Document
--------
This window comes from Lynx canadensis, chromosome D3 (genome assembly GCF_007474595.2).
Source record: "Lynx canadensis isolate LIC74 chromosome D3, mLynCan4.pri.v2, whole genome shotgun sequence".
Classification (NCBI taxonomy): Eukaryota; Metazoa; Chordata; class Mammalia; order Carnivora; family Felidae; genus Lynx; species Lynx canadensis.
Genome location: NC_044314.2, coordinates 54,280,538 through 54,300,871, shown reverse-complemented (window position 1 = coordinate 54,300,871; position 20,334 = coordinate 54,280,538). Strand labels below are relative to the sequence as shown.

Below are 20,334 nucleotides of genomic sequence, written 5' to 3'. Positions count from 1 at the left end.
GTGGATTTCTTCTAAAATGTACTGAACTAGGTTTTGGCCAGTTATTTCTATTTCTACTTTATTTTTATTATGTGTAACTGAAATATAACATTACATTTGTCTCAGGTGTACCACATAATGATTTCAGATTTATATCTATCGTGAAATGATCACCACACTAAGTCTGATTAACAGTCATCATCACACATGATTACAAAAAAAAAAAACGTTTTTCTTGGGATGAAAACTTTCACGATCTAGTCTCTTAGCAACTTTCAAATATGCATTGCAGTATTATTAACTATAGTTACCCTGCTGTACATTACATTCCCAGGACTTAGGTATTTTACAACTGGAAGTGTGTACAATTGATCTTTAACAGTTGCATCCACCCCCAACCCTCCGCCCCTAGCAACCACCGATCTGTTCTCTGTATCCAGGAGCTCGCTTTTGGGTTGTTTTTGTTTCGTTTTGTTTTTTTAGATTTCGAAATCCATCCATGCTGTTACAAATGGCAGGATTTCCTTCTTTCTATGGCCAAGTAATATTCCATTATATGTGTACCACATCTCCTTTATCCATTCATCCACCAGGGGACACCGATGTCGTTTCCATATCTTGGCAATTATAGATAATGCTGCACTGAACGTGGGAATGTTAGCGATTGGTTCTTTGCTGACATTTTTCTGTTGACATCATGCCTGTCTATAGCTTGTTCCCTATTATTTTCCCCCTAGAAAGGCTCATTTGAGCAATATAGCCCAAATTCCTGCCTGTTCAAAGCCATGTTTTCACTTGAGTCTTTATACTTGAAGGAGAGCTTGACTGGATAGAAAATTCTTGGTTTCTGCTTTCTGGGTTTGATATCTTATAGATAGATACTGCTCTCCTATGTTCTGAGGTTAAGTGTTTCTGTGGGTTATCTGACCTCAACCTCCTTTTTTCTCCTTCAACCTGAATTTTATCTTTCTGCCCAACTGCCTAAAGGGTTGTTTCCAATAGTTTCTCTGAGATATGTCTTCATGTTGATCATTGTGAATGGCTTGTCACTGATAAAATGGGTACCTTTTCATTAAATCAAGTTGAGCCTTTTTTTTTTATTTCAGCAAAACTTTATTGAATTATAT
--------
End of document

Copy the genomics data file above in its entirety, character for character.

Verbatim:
This window comes from Lynx canadensis, chromosome D3 (genome assembly GCF_007474595.2).
Source record: "Lynx canadensis isolate LIC74 chromosome D3, mLynCan4.pri.v2, whole genome shotgun sequence".
Classification (NCBI taxonomy): Eukaryota; Metazoa; Chordata; class Mammalia; order Carnivora; family Felidae; genus Lynx; species Lynx canadensis.
Genome location: NC_044314.2, coordinates 54,280,538 through 54,300,871, shown reverse-complemented (window position 1 = coordinate 54,300,871; position 20,334 = coordinate 54,280,538). Strand labels below are relative to the sequence as shown.

Below are 20,334 nucleotides of genomic sequence, written 5' to 3'. Positions count from 1 at the left end.
GTGGATTTCTTCTAAAATGTACTGAACTAGGTTTTGGCCAGTTATTTCTATTTCTACTTTATTTTTATTATGTGTAACTGAAATATAACATTACATTTGTCTCAGGTGTACCACATAATGATTTCAGATTTATATCTATCGTGAAATGATCACCACACTAAGTCTGATTAACAGTCATCATCACACATGATTACAAAAAAAAAAAACGTTTTTCTTGGGATGAAAACTTTCACGATCTAGTCTCTTAGCAACTTTCAAATATGCATTGCAGTATTATTAACTATAGTTACCCTGCTGTACATTACATTCCCAGGACTTAGGTATTTTACAACTGGAAGTGTGTACAATTGATCTTTAACAGTTGCATCCACCCCCAACCCTCCGCCCCTAGCAACCACCGATCTGTTCTCTGTATCCAGGAGCTCGCTTTTGGGTTGTTTTTGTTTCGTTTTGTTTTTTTAGATTTCGAAATCCATCCATGCTGTTACAAATGGCAGGATTTCCTTCTTTCTATGGCCAAGTAATATTCCATTATATGTGTACCACATCTCCTTTATCCATTCATCCACCAGGGGACACCGATGTCGTTTCCATATCTTGGCAATTATAGATAATGCTGCACTGAACGTGGGAATGTTAGCGATTGGTTCTTTGCTGACATTTTTCTGTTGACATCATGCCTGTCTATAGCTTGTTCCCTATTATTTTCCCCCTAGAAAGGCTCATTTGAGCAATATAGCCCAAATTCCTGCCTGTTCAAAGCCATGTTTTCACTTGAGTCTTTATACTTGAAGGAGAGCTTGACTGGATAGAAAATTCTTGGTTTCTGCTTTCTGGGTTTGATATCTTATAGATAGATACTGCTCTCCTATGTTCTGAGGTTAAGTGTTTCTGTGGGTTATCTGACCTCAACCTCCTTTTTTCTCCTTCAACCTGAATTTTATCTTTCTGCCCAACTGCCTAAAGGGTTGTTTCCAATAGTTTCTCTGAGATATGTCTTCATGTTGATCATTGTGAATGGCTTGTCACTGATAAAATGGGTACCTTTTCATTAAATCAAGTTGAGCCTTTTTTTTTTATTTCAGCAAAACTTTATTGAATTATAT